Sunday, June 18, 2006

Two-tongued but not tongue-tied

"I speak French to my ambassadors, English to my accountant, Italian to my mistress, Latin to my God, and German to my horse."
Frederick the Great

True multilingual people have exquisite control of what language comes out of their mouth at any given time. (In contrast, I always mishmash my languages, putting German prepositions into my French.) At a cognitive level, this skill involves hearing and understanding the language and formulating a reply, while suppressing the other languages, as if a "language switch" is at work. But in MRI images of these people during writing or speech, the brain activity patterns are very similar no matter what language is being used. This is probably because most of the brain concerned with meanings embedded in the language is going to be independent of the language used.

A recent paper in Science used a trick to try to locate brain regions which were directly related to the choice of language at the level of words and meanings. The authors had multilingual subjects read word pairs, in which the paired words either showed a close relationship (i.e. trout-salmon) or were not closely related (trout-horse). By varying whether the words within the pair were obtained from the same language or different languages, they sought to specifically trigger the brain region that coupled language to meaning. (There's no telling what havoc recent American english adoptees such as 'angst' or 'samizdat' would wreak in this test!)The testees were wired up to PET scans or functional MRI to measure their brain activity during these tests.

Now this test is still not so simple, because differences in shapes and lengths of the words (German words were on average 7% longer than the English equivalents) in different languages will affect brain areas without being specifically concerned with the meaning of the words. Despite these difficulties, the scientists were able to see two new effects with this test: an area in the left temporal lobe was activated differently depending on the relationship between the word pairs, without being affected by the language; and activation in an area called the left caudate was reduced in same-language pairs compared to different-language pairs.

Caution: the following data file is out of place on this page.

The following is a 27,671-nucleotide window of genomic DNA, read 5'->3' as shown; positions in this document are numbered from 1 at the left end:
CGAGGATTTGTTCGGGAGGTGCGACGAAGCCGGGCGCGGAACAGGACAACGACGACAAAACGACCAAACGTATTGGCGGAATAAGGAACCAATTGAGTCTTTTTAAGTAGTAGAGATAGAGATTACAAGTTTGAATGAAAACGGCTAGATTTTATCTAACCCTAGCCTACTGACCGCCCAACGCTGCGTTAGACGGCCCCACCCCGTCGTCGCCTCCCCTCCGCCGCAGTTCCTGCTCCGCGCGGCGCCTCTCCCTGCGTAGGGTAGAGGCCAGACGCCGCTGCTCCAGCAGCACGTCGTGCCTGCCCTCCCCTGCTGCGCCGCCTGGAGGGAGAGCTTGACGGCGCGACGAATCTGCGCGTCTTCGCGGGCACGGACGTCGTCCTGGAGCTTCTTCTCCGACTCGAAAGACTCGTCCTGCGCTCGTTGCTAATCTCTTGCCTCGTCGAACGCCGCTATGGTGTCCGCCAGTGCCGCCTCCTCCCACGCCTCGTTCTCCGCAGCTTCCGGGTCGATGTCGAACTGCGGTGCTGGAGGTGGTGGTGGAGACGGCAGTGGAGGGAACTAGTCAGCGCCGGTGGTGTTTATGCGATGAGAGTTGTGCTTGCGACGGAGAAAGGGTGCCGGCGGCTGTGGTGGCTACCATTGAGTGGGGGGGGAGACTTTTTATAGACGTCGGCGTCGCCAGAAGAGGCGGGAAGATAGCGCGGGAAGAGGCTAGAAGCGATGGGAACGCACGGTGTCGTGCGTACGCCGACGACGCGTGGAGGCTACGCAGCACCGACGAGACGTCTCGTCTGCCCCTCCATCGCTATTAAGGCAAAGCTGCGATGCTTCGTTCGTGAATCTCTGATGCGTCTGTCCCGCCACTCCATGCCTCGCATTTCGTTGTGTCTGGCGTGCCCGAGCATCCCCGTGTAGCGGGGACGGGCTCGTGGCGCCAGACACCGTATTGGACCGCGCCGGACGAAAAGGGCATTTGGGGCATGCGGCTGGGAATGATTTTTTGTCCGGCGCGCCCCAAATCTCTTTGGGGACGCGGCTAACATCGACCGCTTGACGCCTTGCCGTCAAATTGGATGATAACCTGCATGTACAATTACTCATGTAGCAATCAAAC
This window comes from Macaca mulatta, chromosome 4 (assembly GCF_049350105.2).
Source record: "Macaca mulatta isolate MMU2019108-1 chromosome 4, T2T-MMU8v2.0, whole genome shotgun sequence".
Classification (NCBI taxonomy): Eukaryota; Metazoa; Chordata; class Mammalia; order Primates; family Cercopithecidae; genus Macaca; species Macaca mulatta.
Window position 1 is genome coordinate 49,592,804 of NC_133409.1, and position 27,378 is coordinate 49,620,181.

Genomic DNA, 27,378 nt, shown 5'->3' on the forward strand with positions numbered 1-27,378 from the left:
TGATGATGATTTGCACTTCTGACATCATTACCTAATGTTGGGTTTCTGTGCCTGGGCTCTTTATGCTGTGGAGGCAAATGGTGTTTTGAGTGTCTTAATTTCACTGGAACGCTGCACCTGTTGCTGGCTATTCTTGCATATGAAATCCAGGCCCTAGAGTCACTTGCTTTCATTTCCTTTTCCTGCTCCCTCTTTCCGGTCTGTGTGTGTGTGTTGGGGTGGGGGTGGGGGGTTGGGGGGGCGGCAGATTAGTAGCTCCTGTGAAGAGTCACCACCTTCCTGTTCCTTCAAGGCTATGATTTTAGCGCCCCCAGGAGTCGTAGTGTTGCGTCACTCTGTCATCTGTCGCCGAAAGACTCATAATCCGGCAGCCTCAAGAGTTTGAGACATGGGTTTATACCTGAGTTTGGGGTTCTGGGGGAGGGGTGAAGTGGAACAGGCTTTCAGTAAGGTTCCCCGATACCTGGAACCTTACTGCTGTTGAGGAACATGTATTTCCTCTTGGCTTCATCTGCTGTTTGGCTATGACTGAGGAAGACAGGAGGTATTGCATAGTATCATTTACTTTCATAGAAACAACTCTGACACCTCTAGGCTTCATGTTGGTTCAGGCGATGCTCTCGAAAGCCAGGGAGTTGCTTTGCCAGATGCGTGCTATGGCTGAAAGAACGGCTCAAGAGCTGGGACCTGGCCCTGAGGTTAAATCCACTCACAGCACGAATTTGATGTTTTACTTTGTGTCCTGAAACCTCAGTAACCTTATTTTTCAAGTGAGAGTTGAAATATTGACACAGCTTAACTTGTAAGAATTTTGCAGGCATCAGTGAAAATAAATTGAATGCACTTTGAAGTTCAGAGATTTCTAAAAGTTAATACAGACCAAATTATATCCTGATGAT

The left caudate is a very interesting candidate location for an internal "language switch" because of earlier data from patients with damage near this brain area. These people can understand languages, but spontaneously switch between languages in their own speech and writing.

I would be interested to see the social aspects of this language switch, as hinted at by the quote from Frederick the Great. There must be some sort of recognition for what language is best for a given audience. My wife and have I frequently noticed that peoples' speaking styles differ depending on the language. A person can be fairly formal and courtly in French, for example, and quite casual in English. I am not in full command of any language besides English, but it seems that a sort of style or swing-- a cultural expectation-- attaches itself to languages.

UPDATE: My wife pointed out that languages don't just have words but also grammar- which I again muddle, speaking French with German word-order. A little discussion of word-order differences in Basque-Spanish bilinguals is available here although I couldn't find a publication.

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